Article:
The City of Vernon is planning to cut pool hours and raise user fees at the city’s aquatic centre in the name of safety.
The city said it is making the cutbacks to free up funding to meet new lifeguard standards that will add a $43,000 cost to the city’s budget.
The planned cutbacks have led to some finger-pointing by politicians over who is to blame for the service reduction at the popular amenity.
A city staff report said two nearby electoral areas and the neighboring municipality of Coldstream, whose residents also use the facility, wouldn’t pay a percentage of the lifeguard cost increase.
That led some city councillors to suggest that the outlying areas aren’t contributing equitably to funding the service.
“This is going to impact people that really can’t afford to have their kids in hockey or other sports,” said Coun. Dalvir Nahal at Monday’s council meeting.
“I know I’m going to get in trouble saying this, Coldstream is a pretty lush, bougie place and so it might not affect them but it’s really going to affect a lot of the people that live in the downtown core.”
The city’s mayor struck a more conciliatory tone, noting the extra cost was a surprise to all jurisdictions involved.
However, the leaders of the neighbouring jurisdictions are pushing back at any suggestions they are to blame for the cuts.
They point out they are operating under the terms of an agreement that gives the city decision-making power over for recreational services in exchange for an agreed-upon annual payment from the other jurisdictions.
The electoral areas and Coldstream say this year that payment will total more than $1.1 million.
Could shortfall come from reserve funds?
Vernon’s neighbours suggest instead of coming to them for more money to pay for lifeguards, the city could use a reserve fund to cover the cost.
The three other jurisdictions say around the time they originally entered into the recreation agreement with Vernon, the city was transferred a recreation facilities and programs reserve fund of nearly $2.7 million.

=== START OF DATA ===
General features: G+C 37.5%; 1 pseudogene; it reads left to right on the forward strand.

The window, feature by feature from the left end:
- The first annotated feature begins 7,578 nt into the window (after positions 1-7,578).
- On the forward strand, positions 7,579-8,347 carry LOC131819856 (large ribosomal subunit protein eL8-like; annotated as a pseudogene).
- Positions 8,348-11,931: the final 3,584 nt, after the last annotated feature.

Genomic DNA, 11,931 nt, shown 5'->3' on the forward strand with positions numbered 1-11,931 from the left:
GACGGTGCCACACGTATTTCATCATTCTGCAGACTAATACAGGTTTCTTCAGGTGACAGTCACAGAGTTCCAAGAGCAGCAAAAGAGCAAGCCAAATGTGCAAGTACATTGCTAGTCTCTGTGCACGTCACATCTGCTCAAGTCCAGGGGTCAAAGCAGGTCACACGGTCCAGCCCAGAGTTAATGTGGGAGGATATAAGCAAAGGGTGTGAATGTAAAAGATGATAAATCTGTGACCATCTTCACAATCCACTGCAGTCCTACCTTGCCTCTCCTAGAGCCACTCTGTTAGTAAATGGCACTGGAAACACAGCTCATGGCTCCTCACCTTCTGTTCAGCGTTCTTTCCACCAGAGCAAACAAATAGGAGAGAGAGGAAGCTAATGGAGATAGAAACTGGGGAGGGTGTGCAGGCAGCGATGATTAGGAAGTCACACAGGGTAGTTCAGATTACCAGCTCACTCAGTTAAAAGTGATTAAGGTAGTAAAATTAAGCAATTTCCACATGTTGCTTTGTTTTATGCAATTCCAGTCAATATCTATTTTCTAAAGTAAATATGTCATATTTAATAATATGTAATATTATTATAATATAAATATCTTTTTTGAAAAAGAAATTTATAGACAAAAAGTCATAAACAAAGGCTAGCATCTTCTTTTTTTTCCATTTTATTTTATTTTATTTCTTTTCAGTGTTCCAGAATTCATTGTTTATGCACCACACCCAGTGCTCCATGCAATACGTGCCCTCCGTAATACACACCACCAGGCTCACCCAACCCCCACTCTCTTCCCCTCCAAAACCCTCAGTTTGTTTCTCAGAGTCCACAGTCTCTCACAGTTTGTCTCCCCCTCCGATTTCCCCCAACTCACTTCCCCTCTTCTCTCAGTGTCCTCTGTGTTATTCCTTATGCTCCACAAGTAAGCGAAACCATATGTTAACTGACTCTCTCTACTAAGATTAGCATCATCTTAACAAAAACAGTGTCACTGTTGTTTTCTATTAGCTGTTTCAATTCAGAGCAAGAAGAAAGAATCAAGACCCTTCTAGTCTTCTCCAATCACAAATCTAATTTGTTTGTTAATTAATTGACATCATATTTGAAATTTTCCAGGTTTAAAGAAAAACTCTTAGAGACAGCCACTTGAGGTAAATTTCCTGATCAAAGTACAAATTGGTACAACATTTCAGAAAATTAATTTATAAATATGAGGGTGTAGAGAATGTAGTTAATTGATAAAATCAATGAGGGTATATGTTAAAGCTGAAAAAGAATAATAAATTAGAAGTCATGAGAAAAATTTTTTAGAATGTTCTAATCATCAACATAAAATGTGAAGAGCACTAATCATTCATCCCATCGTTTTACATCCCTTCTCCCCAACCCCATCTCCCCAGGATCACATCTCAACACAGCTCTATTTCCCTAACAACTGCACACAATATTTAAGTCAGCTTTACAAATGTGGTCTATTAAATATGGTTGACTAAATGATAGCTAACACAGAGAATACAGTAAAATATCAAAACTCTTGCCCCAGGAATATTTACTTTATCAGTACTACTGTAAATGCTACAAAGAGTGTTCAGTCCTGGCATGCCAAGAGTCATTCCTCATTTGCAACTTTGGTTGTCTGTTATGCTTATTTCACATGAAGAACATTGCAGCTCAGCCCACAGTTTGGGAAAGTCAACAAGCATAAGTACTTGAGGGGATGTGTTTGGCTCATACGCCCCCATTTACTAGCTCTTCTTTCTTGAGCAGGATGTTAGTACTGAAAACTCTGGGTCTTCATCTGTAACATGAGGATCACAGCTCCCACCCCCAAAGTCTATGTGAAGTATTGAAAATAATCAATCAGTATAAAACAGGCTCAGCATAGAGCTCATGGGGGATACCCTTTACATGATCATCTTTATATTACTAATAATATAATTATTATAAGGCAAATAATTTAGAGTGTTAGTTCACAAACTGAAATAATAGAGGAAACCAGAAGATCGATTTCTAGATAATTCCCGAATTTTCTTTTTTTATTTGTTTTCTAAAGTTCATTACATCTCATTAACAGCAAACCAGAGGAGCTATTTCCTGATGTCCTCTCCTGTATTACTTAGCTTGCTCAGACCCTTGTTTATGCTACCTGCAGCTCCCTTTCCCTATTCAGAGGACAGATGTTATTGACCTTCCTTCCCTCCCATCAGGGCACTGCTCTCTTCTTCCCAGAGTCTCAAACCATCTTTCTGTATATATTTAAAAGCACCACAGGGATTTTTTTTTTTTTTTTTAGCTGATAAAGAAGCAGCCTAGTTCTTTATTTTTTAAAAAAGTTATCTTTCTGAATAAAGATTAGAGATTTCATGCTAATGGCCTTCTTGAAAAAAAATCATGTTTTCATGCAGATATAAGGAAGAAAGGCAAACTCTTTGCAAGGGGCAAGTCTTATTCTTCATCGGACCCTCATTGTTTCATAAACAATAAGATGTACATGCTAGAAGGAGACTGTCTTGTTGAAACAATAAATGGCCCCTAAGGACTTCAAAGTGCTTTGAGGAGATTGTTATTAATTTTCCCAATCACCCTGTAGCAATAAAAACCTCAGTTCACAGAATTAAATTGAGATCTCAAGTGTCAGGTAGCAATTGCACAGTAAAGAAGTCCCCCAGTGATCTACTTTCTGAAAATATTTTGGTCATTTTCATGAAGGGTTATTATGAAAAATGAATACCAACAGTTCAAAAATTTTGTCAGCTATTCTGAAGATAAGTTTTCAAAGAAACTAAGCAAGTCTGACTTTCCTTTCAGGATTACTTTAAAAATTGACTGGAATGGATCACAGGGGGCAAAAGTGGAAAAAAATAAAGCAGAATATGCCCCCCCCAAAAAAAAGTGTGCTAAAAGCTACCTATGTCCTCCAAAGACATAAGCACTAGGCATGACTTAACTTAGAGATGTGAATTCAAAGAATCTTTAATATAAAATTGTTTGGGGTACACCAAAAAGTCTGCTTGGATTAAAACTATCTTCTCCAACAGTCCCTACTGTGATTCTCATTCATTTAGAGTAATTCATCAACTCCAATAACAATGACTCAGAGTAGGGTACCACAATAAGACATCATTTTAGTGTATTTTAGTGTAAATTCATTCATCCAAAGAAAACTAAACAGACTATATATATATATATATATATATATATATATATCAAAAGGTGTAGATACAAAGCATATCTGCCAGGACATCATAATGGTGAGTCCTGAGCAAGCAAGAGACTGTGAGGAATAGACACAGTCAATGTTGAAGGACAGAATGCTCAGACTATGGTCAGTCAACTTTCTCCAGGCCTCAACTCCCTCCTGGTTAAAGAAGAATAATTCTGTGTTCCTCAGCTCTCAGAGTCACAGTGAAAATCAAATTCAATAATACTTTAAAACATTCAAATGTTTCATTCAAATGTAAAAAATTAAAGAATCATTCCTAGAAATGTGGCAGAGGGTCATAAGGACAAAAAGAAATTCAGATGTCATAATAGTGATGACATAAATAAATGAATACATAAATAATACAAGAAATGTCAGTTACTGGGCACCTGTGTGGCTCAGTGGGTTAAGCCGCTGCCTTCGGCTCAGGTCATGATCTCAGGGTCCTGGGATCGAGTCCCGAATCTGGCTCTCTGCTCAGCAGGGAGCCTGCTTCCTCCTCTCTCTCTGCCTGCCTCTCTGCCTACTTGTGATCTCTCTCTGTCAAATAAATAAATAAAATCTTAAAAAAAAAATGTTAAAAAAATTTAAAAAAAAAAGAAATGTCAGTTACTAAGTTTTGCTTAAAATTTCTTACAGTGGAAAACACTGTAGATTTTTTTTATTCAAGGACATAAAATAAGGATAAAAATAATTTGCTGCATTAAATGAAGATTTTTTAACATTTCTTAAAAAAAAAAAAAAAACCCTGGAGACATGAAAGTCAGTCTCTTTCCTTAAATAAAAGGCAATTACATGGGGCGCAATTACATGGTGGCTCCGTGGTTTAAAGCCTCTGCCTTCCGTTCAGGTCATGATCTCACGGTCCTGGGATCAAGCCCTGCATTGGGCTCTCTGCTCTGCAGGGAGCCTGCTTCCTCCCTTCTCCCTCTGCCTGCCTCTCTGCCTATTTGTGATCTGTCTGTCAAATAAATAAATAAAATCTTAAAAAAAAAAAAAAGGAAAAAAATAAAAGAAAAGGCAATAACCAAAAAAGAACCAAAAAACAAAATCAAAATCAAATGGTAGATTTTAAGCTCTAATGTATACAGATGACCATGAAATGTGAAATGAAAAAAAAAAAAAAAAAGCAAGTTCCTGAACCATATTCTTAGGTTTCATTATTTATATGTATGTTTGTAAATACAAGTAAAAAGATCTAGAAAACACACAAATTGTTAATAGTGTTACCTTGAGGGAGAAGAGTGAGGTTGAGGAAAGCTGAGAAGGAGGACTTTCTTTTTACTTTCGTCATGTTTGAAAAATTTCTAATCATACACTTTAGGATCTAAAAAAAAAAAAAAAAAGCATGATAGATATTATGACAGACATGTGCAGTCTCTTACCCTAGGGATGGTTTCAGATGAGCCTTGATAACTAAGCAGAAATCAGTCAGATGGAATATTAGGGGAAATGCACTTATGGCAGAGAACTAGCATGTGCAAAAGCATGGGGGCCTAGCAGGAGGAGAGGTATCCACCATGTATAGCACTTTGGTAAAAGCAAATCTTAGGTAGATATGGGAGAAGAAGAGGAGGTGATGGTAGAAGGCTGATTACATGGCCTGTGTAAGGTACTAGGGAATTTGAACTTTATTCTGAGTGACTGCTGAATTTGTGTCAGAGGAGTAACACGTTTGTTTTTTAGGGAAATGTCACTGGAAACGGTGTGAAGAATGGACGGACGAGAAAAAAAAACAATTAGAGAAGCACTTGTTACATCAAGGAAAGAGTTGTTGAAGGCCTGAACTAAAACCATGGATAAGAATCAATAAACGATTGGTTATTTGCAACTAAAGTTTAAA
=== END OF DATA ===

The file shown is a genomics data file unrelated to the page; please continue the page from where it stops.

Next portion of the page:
“We are hoping with this additional information maybe it will give pause.”
However, Vernon’s mayor is defending the city’s decision to ask its neighbours for more funds.
Mayor Victor Cumming pointed out the agreement was made when service level requirements were different.
“We all didn’t expect this change in service level requirement,” Cumming said.
“Now the question is what do we do when we have this required need for an increase in service? If all the partnership doesn’t want to put in extra money then our solution is pretty straight forward — we have to cut hours and raise fees.”
As for why the city didn’t take the extra money for lifeguards from reserve funds, the mayor said traditionally that’s not what those funds are for.
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Cumming said those reserves are supposed to be for situations where there is a revenue shortfall, for example, if pool attendance drops and users fees are down.
In a statement, the city added that it “did not feel it was prudent to rely on reserves for an ongoing operation cost.”
The total shortfall for additional lifeguards is $43,000 and the neighbouring jurisdictions were asked for $13,601.
However, so far, the city has indicated it is only willing to pay the remaining nearly $30,000 shortfall from its budget if other jurisdictions pay up.
The city’s reasoning is that Vernon also has a set funding level as part of this agreement and changing the deal, in this case to pay for lifeguards, would require all the parties to agree.
The current plan would see the total shortfall funded through service cuts and increased fees.
Pool to close early
According to a city memo, the planned cutbacks will see the pool close 30 minutes earlier four nights a week and an hour earlier on Fridays.
For eight weekends in the summer there will also be no afternoon swim.
If the city continues with its current plan, pool fees are also set to increase by four per cent.
The reduced hours are supposed to start March 2, while the fee increases are planned for April.